General Motors has teamed up with NASA to develop a new type of robotic gloves for human use. They say this Human Grasp Assist device can be used by both auto workers and astronauts to help them do the tasks more comfortably while reducing the risk of repetitive stress injuries. The glove reduces the chance of fatigue in hand muscles caused by gripping tools for too long.
The Robo-Glove, as it’s internally known, is resulted from GM and NASA’s Robonaut 2 (R2) project, which launched the first human-like robot into space in 2011. It utilizes leading-edge sensors, actuators and tendons comparable to the nerves, muscles and tendons in a human hand.
To put the effect of the glove in perspective, if you use 15-20 pounds of force to hold a tool during an operation, with the glove you only need five-to-10 pounds of force. The current prototypes weigh about two pounds and include the control electronics, actuators and a small display for programming and diagnostics. An off-the-shelf lithium-ion power-tool battery with a belt-clip is used to power the system. A third-generation prototype that will use repackaged components to reduce the size and weight of the system is nearing completion.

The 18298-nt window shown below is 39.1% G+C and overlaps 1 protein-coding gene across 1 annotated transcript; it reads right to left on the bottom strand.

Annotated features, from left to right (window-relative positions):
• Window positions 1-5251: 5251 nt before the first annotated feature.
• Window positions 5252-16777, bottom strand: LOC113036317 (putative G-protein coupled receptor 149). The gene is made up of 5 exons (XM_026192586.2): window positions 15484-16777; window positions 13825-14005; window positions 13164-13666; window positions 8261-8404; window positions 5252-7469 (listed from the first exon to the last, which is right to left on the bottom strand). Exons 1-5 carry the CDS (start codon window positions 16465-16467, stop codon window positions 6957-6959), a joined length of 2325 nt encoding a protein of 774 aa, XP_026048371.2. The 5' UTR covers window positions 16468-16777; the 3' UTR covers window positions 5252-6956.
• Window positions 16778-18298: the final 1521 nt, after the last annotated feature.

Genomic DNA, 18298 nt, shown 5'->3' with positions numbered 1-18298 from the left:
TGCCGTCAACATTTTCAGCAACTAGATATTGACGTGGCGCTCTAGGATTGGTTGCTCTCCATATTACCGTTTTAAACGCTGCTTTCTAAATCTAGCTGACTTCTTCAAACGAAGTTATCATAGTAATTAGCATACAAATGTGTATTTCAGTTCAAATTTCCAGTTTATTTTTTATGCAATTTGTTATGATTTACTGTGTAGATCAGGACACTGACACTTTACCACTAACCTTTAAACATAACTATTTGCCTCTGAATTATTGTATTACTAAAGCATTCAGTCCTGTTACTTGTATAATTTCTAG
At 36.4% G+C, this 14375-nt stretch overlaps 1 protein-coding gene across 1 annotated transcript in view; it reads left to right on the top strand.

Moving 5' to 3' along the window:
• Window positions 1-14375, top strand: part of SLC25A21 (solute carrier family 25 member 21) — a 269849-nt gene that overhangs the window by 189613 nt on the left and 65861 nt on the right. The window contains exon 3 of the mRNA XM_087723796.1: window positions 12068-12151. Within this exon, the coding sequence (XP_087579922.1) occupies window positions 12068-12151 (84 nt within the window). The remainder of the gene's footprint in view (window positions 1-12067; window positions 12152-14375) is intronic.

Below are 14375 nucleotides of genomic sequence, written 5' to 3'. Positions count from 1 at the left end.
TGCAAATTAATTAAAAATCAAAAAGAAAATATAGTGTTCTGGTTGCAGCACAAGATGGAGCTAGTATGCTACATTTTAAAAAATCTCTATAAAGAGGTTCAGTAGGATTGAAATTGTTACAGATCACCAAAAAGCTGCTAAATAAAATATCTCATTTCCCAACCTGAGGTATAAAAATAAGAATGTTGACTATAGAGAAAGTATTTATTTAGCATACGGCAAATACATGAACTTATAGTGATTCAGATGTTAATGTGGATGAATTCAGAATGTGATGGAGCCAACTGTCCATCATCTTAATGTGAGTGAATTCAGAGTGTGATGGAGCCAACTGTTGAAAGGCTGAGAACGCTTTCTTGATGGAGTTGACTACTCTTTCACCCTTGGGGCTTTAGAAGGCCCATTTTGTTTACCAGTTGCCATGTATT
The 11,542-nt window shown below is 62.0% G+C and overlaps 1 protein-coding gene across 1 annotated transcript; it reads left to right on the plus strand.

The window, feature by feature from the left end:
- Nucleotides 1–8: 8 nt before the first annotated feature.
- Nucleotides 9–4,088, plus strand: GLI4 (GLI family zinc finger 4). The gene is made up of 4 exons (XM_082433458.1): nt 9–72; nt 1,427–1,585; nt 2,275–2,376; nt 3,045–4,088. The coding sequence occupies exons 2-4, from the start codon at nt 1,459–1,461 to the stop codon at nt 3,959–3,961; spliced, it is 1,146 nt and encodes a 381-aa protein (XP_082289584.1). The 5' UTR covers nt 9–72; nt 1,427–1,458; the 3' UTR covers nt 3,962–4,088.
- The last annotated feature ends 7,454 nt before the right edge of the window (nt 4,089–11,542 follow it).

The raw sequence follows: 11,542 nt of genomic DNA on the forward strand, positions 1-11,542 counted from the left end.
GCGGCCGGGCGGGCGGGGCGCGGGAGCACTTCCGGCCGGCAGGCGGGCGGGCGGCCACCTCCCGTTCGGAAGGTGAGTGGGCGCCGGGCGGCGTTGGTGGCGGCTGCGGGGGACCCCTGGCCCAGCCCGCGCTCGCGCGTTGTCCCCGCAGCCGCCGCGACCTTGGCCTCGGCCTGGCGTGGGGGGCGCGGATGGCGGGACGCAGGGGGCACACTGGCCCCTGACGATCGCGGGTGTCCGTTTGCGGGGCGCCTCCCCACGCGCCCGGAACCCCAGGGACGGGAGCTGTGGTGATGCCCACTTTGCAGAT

GM and NASA have said nothing yet about the cost of mass producing these gloves.
“The prototype glove offers my space suit team a promising opportunity to explore new ideas, and challenges our traditional thinking of what extravehicular activity hand dexterity could be,” said Trish Petete, division chief, Crew and Thermal Systems Division, NASA Johnson Space Center.